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by Darren Held

All right. If the handcuffs thing is any indication, I tell you all everything anyway, so I might as well share my latest reason for being all angsty: It’s performing in improv shows where the majority of the audience is students. You know. Improv students. Whom I teach.

That’s a lot of pressure. I mean, there’s pressure whenever I perform anyway because I always want to do the best improv I can and give the audience a great show. But when the audience is made up of students, there are different levels of pressure. Sure, I’ll enumerate them for you. Duh. That’s how I roll, people.

  1. Students who have been taking classes for awhile know the rules of improv by now. I don’t want to be one of those “do as I say, not as I do” people, so I’m extra conscious of the rules when I perform. That’s silly and puts undue pressure on myself because I’m not much of an improv rule breaker in the first place: I don’t ask questions or go for the joke, I’m not sarcastic (no, really), and I never deny. I’d be better off not worrying about the rules and just focusing on being in the moment and making everything matter. Duh.
  2. Students who are pretty new and don’t know the rules yet still have the notion that whoever gets the biggest laughs must have done the best improv. Not true, and yet when new students are present I feel pressure to “be funny.” That’s like, I dunno, death in an improv scene. My job as an improviser is to give my partner the best information and emotional reactions I can to build a scene. Someone has to be the straight person in a scene, and I happen to be a really good straight person. That means the other person often gets the bigger laughs. So what? Did the scene work? Then I did my job.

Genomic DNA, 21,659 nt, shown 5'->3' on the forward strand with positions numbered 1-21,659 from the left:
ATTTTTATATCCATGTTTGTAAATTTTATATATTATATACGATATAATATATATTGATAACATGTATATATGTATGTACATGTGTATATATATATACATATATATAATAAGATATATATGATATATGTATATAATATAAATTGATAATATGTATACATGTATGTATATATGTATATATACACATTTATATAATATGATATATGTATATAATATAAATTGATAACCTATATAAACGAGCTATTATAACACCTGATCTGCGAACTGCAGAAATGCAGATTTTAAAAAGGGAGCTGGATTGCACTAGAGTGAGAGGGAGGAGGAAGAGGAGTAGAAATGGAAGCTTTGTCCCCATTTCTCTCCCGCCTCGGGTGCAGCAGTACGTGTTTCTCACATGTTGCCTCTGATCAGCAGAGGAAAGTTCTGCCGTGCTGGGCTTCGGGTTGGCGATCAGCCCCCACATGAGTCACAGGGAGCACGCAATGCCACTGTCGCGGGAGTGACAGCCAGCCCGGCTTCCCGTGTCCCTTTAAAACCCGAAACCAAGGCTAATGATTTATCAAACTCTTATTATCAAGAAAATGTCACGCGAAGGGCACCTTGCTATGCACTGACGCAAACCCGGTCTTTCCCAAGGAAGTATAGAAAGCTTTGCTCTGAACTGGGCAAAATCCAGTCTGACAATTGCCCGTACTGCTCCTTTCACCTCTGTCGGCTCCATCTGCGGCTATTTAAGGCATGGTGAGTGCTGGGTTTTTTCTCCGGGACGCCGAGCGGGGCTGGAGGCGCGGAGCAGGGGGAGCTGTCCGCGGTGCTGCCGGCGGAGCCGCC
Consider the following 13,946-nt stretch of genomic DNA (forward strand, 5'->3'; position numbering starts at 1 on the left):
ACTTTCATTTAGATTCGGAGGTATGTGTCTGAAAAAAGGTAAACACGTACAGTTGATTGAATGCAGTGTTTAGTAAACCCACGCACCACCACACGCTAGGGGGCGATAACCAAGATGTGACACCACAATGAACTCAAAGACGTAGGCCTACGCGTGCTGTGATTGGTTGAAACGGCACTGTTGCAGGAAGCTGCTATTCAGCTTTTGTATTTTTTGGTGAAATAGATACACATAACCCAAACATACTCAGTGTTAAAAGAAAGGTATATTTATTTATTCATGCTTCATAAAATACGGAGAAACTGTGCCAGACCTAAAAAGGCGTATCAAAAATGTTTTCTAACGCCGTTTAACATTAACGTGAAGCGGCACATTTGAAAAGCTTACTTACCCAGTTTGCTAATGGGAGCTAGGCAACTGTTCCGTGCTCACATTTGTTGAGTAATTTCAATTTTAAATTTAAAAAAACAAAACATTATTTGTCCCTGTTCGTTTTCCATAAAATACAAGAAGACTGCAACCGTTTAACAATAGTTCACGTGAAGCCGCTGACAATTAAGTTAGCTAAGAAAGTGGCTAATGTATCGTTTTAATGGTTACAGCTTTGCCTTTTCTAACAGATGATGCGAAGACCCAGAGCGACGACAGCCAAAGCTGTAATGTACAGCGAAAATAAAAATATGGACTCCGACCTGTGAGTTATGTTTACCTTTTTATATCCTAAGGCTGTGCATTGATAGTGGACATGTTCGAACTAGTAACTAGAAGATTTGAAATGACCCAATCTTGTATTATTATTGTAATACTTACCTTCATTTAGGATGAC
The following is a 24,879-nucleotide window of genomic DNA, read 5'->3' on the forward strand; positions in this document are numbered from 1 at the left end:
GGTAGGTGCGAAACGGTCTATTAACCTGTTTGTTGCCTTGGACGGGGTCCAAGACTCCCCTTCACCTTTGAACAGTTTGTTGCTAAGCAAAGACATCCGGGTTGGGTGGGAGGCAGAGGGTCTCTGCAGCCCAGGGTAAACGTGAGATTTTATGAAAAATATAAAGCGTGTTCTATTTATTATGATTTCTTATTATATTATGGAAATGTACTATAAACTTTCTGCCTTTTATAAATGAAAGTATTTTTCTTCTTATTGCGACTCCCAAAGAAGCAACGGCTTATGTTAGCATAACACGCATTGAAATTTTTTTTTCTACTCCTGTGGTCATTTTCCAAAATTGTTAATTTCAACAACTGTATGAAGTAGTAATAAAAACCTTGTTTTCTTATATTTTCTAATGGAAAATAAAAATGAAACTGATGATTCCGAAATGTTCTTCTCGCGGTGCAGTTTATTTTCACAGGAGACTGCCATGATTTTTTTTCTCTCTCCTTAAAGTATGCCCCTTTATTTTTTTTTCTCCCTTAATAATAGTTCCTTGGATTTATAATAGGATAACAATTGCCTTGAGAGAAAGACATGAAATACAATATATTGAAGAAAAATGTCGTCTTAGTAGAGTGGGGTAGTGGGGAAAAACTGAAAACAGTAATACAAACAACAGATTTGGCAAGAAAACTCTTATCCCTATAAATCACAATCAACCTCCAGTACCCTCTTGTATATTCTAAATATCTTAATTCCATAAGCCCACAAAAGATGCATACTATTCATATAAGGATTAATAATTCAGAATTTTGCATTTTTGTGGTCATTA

3. Students who have signed up and haven’t had any classes yet sometimes watch the performers and assume whoever had the best show must be the best teacher. This is wrong on a couple fronts. First, any given night any of my troupemates may have the “best” show, because we’re all good improvisers (although when the show really works is when the audience can’t pinpoint who was the best because we all worked together seamlessly as a cohesive unit.) Second, teaching a skill is not the same as doing it. Whether or not I have an awesome show doesn’t alter the fact that I understand improv and how to teach it to others and help them get better at it. Third, none of my troupemates currently teaches improv classes, so that automatically gives me a leg up. LOL.

Don’t get me wrong: I love to perform, and I love that our students come out to see our shows. I just have a little performance anxiety at the moment is all. So, uh, thanks for letting me give myself a public pep talk here. Anyway, if I can remember what I tell my students (namely to be in the moment, let go of trying to be funny and just commit), then I will do awesome improv and have nothing to feel anxious about.

I hate it when I have to take my own advice.

By Sonnjea Blackwell

Darren Held
About Darren Held
Darren is the CEO and Creative Director of Held2gether, Improv for LIfe. He has been teaching and performing improv for 15 years, and has performed with H2g, the Groundlings, UCB and Second City. He loves Moto, red wine, and Madonna.

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